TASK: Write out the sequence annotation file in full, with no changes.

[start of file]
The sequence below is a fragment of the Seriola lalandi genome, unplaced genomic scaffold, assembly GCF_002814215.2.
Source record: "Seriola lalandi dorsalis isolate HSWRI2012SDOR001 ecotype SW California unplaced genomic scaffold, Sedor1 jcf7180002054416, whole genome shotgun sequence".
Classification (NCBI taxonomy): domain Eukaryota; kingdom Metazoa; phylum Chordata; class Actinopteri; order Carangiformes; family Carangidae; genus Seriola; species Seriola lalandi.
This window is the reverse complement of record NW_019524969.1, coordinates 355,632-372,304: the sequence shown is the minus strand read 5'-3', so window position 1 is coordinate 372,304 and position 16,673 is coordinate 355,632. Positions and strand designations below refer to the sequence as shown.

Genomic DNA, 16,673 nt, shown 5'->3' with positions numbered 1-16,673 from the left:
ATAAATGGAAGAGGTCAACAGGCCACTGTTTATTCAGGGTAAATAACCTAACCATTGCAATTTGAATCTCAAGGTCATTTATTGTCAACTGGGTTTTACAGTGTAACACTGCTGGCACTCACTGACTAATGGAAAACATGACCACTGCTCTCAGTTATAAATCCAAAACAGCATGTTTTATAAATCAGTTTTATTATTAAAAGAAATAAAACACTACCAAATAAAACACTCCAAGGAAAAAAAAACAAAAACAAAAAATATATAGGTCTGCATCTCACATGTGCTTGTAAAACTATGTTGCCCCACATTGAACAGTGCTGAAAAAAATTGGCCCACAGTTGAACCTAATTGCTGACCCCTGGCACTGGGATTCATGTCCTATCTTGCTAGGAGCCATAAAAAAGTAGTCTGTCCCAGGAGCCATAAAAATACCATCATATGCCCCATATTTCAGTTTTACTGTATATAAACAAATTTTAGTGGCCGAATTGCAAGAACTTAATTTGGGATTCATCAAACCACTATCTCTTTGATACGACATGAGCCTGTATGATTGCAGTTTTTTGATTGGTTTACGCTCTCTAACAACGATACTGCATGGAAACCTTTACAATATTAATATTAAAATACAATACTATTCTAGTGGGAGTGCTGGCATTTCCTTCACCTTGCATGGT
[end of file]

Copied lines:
The sequence below is a fragment of the Seriola lalandi genome, unplaced genomic scaffold, assembly GCF_002814215.2.
Source record: "Seriola lalandi dorsalis isolate HSWRI2012SDOR001 ecotype SW California unplaced genomic scaffold, Sedor1 jcf7180002054416, whole genome shotgun sequence".
Classification (NCBI taxonomy): domain Eukaryota; kingdom Metazoa; phylum Chordata; class Actinopteri; order Carangiformes; family Carangidae; genus Seriola; species Seriola lalandi.
This window is the reverse complement of record NW_019524969.1, coordinates 355,632-372,304: the sequence shown is the minus strand read 5'-3', so window position 1 is coordinate 372,304 and position 16,673 is coordinate 355,632. Positions and strand designations below refer to the sequence as shown.

Genomic DNA, 16,673 nt, shown 5'->3' with positions numbered 1-16,673 from the left:
ATAAATGGAAGAGGTCAACAGGCCACTGTTTATTCAGGGTAAATAACCTAACCATTGCAATTTGAATCTCAAGGTCATTTATTGTCAACTGGGTTTTACAGTGTAACACTGCTGGCACTCACTGACTAATGGAAAACATGACCACTGCTCTCAGTTATAAATCCAAAACAGCATGTTTTATAAATCAGTTTTATTATTAAAAGAAATAAAACACTACCAAATAAAACACTCCAAGGAAAAAAAAACAAAAACAAAAAATATATAGGTCTGCATCTCACATGTGCTTGTAAAACTATGTTGCCCCACATTGAACAGTGCTGAAAAAAATTGGCCCACAGTTGAACCTAATTGCTGACCCCTGGCACTGGGATTCATGTCCTATCTTGCTAGGAGCCATAAAAAAGTAGTCTGTCCCAGGAGCCATAAAAATACCATCATATGCCCCATATTTCAGTTTTACTGTATATAAACAAATTTTAGTGGCCGAATTGCAAGAACTTAATTTGGGATTCATCAAACCACTATCTCTTTGATACGACATGAGCCTGTATGATTGCAGTTTTTTGATTGGTTTACGCTCTCTAACAACGATACTGCATGGAAACCTTTACAATATTAATATTAAAATACAATACTATTCTAGTGGGAGTGCTGGCATTTCCTTCACCTTGCATGGT